My Beloved, the Blessed Children of the Holy Church
In the Christ-Loving Diocese of Los Angeles,
Christ is Risen | Truly He is Risen
It is my pleasure to wish all of you a glorious Feast of the Resurrection of our Lord and Savior Jesus Christ. Today, we rejoice and are glad, because Christ is risen and we have been raised with Him.
This is the feast of feasts, and it is the day which David the Prophet referred to as, “This is the day the Lord has made; we will rejoice and be glad in it.” (Ps. 118:24) This psalm verse is the hymn we joyfully sing at the beginning of the Divine Liturgy on feast days, on Saturdays and Sundays, except during Great Lent, as well as on non-fasting weekdays.
In one of St. Gregory of Nyssa’s sermons for the Feast of the Resurrection, he said, “Do you know what I am thinking of?.. I am thinking of what the psalmist said, ‘This is the day the Lord has made’ (Ps. 118:24). This day is different than all other days since the beginning of creation. This day marks the beginning of another creation, because God has created a new heaven and a new earth. Which heaven is this you may ask? It is the steadfastness in our faith in Christ. And which earth? It is the good heart. In this new creation, the sun is the pure life; the stars are the virtues; the air is the pure city; the sea is the depth of the wealth in wisdom and knowledge; the plants and vegetation are the divine and righteous teachings where God’s people are shepherded; and the fruit-producing trees are the fulfillment of the commandments. On this day, the real man was created according to God’s image and likeness. Do you see what has become of the creation on this day that the Lord has made?”
On this joyful day, let us follow in the footsteps of our father St. Gregory of Nyssa and think with a new mind. On this joyful feast, let us listen with pure hearts, prepared to obey St. Paul’s exhortation to the Colossians, “If then you were raised with Christ, seek those things which are above, where Christ is, sitting at the right hand of God. Set your minds on things above, not on things on the earth. For you died, and your life is hidden with Christ in God.” (Col. 3:1-3)
In baptism, we died and were raised with Christ, becoming a new creation with a new heart and a new mind. St. Paul described this new life as, “I have been crucified with Christ; it is no longer I who live, but Christ lives in me; and the life which I now live in the flesh I live by faith in the Son of God, who loved me and gave Himself for me.” (Gal. 2:20)
The new life is led by a new mind, a mind that seeks what is above, where Christ sits at the right hand of God. It is a mind that is not concerned with the earthly, but rather with the heavenly, as we pray daily in the Lord’s Prayer and say, “Our Fr. Who art in heaven.” God is certainly everywhere, but our Lord Jesus Christ wants to lift our thoughts and hearts upwards to heaven. Our constant and vigilant prayers are an expression of a mind that is lifted up to heaven, since the materialistic person is concerned about many things that distract him from prayer, and even during prayer, he is pre-occupied with earthly matters. That is why at the beginning of the Anaphora in the Divine Liturgy, the priest tells the congregation, “Lift up your hearts”, to which they respond, “We have them with the Lord.”
The new mind sees how God’s hand has created everything with wisdom, for “The heavens declare the glory of God, and the firmament shows His handiwork.” (Ps. 19:1) The scientific discoveries and progress in knowledge should lead to faith and not to pride or atheism.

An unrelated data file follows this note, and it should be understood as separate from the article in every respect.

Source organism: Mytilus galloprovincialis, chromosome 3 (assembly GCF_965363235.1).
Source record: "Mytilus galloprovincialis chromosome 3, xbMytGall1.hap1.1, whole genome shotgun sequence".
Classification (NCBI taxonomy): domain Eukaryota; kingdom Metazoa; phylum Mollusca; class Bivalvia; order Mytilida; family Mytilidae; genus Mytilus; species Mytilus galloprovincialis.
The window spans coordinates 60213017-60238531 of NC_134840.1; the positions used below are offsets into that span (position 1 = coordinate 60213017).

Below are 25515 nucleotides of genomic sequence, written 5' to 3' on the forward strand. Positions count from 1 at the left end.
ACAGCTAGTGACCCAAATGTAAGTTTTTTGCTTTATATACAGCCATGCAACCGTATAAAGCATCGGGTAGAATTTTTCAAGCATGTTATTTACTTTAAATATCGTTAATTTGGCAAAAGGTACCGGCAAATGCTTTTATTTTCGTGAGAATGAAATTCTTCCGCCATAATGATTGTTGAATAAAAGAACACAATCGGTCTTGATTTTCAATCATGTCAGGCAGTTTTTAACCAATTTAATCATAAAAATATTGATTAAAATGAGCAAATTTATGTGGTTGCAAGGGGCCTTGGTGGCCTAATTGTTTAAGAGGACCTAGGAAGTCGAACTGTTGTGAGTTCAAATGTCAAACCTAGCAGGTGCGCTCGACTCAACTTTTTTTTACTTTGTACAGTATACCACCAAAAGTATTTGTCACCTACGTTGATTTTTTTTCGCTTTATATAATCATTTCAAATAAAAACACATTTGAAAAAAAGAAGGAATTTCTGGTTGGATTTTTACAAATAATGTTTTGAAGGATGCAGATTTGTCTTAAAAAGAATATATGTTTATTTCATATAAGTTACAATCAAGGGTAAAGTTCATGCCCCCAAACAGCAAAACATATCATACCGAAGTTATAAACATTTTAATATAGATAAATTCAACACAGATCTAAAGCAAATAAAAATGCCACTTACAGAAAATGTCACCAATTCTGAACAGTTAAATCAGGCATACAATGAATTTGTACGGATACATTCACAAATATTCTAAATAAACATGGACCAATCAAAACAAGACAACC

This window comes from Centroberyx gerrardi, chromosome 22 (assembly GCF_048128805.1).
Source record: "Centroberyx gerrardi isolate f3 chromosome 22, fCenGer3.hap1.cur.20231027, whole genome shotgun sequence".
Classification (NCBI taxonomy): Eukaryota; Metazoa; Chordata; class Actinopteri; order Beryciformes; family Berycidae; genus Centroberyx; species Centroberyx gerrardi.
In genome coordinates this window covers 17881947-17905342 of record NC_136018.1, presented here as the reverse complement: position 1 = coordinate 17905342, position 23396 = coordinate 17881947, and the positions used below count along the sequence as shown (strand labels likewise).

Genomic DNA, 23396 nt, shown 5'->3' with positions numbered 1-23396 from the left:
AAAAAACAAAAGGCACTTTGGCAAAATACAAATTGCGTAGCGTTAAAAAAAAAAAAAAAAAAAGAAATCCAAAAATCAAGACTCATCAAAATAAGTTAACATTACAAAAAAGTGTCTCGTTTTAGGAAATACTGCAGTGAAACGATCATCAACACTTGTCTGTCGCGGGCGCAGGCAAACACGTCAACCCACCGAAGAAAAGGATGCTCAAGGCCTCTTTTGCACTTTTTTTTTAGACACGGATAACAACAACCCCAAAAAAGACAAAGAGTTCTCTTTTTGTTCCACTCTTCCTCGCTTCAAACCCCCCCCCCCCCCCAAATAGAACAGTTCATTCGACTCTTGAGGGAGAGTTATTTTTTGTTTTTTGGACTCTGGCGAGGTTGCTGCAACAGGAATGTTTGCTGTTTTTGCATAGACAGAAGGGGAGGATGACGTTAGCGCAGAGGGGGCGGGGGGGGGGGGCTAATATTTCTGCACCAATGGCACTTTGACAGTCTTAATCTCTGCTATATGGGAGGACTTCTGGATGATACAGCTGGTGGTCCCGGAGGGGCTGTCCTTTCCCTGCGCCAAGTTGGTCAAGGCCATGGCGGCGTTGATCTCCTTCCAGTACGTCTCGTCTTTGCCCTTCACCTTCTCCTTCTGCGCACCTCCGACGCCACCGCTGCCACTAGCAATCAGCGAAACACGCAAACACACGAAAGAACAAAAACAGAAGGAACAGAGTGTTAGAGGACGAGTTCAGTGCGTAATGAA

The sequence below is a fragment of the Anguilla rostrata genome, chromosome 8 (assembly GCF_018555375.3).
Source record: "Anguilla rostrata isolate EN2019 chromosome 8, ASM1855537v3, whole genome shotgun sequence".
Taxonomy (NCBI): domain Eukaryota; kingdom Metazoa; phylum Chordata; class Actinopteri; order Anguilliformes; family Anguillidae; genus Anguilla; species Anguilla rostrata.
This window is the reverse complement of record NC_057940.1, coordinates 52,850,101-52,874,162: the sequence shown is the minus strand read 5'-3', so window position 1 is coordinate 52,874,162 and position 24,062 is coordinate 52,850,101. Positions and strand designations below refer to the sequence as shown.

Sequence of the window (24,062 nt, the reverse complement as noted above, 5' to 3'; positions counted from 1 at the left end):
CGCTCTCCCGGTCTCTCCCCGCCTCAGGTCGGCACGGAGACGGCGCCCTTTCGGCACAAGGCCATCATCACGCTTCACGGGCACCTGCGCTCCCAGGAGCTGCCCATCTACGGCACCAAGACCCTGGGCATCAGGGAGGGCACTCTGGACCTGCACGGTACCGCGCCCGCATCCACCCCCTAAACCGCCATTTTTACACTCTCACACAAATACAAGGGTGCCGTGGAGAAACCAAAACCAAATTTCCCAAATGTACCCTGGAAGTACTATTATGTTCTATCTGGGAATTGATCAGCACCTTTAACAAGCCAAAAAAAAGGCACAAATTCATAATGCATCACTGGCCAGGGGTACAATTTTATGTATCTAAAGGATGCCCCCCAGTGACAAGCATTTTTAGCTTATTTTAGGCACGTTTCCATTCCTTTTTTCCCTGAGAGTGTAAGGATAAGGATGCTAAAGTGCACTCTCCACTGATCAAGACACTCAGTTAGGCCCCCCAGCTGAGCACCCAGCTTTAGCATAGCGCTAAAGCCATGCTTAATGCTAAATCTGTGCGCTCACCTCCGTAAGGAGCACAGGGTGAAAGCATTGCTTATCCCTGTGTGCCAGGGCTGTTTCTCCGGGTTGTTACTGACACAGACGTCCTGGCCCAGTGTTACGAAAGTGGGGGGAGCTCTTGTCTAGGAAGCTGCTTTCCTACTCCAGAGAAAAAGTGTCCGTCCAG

The new mind does not see the human body as a source of evil or a means for temptation and entertainment of others. He sees it neither as a material to be used for advertisement nor as a cause of pride and arrogance. Rather he sees the body as a temple for the Holy Spirit and an instrument to be used for the glory of God, “For you were bought at a price; therefore glorify God in your body and in your spirit which are God’s.” (1 Cor. 6:20)
The new mind sees that “sin is lawlessness” (1 Jn. 3:4), and therefore flees from temptation, saying with Joseph the righteous, “How can I do this great wickedness, and sin against God?” (Gen. 39:9)
The new mind sees liberty not as freedom from God’s commandments, but rather freedom from slavery to sin for “Whoever commits sin is a slave of sin.” (Jn. 8:34), and “If the Son makes you free, you shall be free indeed.”(Jn. 8:36)
The new mind sees all of mankind as God’s good creation, because “He has made from one blood every nation of men to dwell on all the face of the earth.” (Acts 17:26) Also, he sees that evil is a foreign element to the human nature, and therefore doesn’t retaliate and face evil with evil. Rather, he conquers evil with good, as it is written “Do not be overcome by evil, but overcome evil with good.” (Rom. 12:21)
The new mind is concerned about accumulating heavenly treasures rather than earthly ones, since he seeks first God’s heavenly kingdom and its righteousness.
The new mind sees with the eyes of faith an answer to every problem, regardless of its difficulty, since he knows that “The things which are impossible with men are possible with God.” (Lk. 18:27)
Let us rejoice today, on this day which the Lord has made by His glorious resurrection.
Let us lift our minds and hearts upwards, where Christ is sitting on His throne telling us, “Behold, I make all things new.” (Rev. 21:5)
Let us live a new life with a new mind, which is the mind of Christ, Who leads us in the march of victory, so we may have an inheritance in the Holy City, the Heavenly Jerusalem.
Let us pray that God may protect the Holy Church in peace and keep for us the life of our beloved father, H.H. Pope Shenouda III.
Wishing you many happy returns.